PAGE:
Nicholas Ganz has researched the topic of Street Art known in some circles as Graffiti and in this comprehensive book has gathered images not only from the United States but from five continents, images identified by artist with a brief biography accompanied by panorama shots of the larger scale works coupled with details. The result is a complex, lavishly illustrated survey of the art form of the streets and the people who create it.
Graffiti is still a controversial subject. The one form of graffiti which simply marks gang areas or swiftly splays across windows and freeway overhangs and covers billboards is not the issue here. Yes, there is a destructive force to some forms of defacement known as tagging. But that is not the subject of this book. Not unlike the fine little Indie film 'The Graffiti Artist' by James Bolton, this book follows the art forms developed by various artists which are more like the murals of yesteryear that are now hallowed as masterpieces. Think Orozco, WPA, etc.
Ganz writes well and his commentary, while mostly descriptive, does delve into some of the philosophical elements of Graffiti Art. Perhaps to those who view any art from a spray can as defacement and the work of hoodlums, this book will open the mind to a popular art of the street. Beauty is in the eye of the beholder: perhaps that eye will benefit from this well-designed, well-written, and well-documented survey of international graffiti art. Grady Harp, November 05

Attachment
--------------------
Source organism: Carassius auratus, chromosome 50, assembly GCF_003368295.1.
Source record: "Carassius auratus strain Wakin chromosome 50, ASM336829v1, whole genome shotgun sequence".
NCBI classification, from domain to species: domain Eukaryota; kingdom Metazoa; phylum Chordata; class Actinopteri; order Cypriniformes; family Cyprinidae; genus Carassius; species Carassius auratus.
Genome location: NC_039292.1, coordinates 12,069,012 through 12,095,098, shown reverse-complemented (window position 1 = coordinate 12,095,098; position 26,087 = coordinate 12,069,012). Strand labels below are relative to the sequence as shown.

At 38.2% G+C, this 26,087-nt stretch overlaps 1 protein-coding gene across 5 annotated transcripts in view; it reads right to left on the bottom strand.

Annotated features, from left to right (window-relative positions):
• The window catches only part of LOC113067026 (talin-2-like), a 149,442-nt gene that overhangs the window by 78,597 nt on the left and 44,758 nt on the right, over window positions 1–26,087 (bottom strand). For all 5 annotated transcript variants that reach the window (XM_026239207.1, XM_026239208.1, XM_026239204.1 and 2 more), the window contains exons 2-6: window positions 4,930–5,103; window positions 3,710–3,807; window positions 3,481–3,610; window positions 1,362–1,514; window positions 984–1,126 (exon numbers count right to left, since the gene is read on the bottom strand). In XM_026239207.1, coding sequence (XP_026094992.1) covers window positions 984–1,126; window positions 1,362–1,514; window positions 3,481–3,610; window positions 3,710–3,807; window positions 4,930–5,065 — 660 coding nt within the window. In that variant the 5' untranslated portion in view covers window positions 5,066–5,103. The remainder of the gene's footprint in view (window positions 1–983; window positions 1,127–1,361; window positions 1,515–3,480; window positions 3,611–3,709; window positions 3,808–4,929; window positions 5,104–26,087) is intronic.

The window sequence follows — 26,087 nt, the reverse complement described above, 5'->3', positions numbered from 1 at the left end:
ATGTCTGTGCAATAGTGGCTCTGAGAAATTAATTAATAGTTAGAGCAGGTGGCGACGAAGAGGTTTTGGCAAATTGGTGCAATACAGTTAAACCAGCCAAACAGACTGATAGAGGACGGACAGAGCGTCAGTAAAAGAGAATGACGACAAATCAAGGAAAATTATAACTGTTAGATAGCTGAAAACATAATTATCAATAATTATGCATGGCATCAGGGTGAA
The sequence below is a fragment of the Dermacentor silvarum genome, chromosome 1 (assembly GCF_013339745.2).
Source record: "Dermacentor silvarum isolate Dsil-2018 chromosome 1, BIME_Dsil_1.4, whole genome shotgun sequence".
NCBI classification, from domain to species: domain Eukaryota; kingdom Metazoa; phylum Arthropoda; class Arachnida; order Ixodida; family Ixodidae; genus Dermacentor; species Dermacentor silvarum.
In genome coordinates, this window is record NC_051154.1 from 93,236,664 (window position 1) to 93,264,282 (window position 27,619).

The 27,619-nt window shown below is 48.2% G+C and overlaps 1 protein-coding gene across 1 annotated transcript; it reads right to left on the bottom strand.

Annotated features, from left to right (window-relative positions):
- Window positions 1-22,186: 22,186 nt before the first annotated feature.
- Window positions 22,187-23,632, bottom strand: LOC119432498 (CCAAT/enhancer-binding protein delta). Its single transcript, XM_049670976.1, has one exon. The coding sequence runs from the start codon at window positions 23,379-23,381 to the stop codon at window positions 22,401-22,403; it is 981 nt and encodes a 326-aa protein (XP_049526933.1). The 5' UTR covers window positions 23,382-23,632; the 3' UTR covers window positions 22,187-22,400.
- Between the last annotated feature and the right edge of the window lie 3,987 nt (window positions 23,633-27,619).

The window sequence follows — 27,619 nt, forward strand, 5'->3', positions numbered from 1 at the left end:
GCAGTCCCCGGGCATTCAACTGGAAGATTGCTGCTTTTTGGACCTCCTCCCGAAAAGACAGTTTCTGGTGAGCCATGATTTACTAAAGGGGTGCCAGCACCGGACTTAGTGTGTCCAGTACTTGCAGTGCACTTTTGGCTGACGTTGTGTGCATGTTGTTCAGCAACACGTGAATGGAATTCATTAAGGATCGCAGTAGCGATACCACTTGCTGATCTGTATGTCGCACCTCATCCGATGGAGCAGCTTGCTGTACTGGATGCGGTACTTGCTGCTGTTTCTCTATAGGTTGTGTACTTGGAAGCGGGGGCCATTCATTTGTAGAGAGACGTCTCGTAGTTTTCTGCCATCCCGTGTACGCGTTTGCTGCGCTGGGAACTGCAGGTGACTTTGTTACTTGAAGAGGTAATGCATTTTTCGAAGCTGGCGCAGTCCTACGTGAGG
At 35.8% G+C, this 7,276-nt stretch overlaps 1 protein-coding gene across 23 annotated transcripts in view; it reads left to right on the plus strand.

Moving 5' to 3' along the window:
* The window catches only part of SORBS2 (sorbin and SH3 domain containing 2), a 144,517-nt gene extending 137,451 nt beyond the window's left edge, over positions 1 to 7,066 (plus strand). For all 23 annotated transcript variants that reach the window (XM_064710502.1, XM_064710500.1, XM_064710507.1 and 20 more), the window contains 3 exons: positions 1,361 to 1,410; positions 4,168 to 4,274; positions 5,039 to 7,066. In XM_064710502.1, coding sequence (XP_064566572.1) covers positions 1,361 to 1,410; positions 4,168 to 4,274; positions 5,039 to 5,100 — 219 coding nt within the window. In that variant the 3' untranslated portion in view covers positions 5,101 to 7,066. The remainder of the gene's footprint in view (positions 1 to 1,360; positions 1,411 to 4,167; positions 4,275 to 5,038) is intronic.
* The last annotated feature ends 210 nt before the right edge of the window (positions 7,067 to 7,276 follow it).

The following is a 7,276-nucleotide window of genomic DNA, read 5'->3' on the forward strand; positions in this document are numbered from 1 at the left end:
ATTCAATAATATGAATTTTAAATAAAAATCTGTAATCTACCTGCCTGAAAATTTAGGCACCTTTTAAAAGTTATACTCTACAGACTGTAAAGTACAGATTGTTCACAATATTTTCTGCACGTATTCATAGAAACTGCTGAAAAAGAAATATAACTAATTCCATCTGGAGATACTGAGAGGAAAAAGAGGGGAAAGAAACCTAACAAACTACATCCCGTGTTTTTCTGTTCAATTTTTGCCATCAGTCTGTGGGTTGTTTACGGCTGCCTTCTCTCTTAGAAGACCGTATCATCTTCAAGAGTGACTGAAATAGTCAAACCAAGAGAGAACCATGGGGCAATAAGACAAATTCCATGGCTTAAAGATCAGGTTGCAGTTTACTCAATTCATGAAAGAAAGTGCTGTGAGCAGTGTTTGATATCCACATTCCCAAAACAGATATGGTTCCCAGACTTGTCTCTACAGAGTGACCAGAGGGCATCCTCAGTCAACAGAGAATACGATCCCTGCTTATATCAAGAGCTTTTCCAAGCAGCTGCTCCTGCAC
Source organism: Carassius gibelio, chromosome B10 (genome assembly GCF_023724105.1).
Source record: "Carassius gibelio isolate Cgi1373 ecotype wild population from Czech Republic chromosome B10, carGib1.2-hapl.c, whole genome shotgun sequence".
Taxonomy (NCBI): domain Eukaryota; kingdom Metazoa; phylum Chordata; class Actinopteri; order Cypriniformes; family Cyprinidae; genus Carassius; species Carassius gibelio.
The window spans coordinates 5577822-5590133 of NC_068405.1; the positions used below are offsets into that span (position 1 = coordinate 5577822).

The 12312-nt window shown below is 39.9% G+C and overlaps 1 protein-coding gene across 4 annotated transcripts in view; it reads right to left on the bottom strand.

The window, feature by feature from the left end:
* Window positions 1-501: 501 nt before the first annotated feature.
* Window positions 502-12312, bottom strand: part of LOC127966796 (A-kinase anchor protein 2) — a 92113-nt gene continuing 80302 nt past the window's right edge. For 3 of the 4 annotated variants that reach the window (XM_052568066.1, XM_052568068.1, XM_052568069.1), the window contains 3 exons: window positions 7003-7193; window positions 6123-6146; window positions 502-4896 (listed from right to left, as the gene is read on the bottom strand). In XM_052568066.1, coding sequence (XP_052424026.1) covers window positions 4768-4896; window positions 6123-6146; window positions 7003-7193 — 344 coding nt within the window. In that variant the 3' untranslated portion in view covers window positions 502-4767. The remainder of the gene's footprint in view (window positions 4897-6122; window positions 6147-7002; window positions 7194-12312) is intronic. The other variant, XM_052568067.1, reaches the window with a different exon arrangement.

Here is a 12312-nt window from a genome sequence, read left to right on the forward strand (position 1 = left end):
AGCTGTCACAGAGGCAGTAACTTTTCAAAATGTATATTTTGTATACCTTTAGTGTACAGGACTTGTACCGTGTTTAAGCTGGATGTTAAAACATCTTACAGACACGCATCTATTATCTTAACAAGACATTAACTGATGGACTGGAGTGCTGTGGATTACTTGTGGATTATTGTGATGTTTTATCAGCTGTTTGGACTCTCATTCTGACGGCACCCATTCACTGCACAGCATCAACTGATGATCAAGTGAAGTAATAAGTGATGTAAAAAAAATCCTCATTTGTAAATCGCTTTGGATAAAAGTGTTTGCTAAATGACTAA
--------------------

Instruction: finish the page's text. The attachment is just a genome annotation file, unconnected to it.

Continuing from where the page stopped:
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About the reviewer
Grady Harp (gradyharp)
Grady Harp is a champion of Representational Art in the roles of curator, lecturer, panelist, writer of art essays, poetry, critical reviews of literature, art and music, and as a gallerist. He has presented … more
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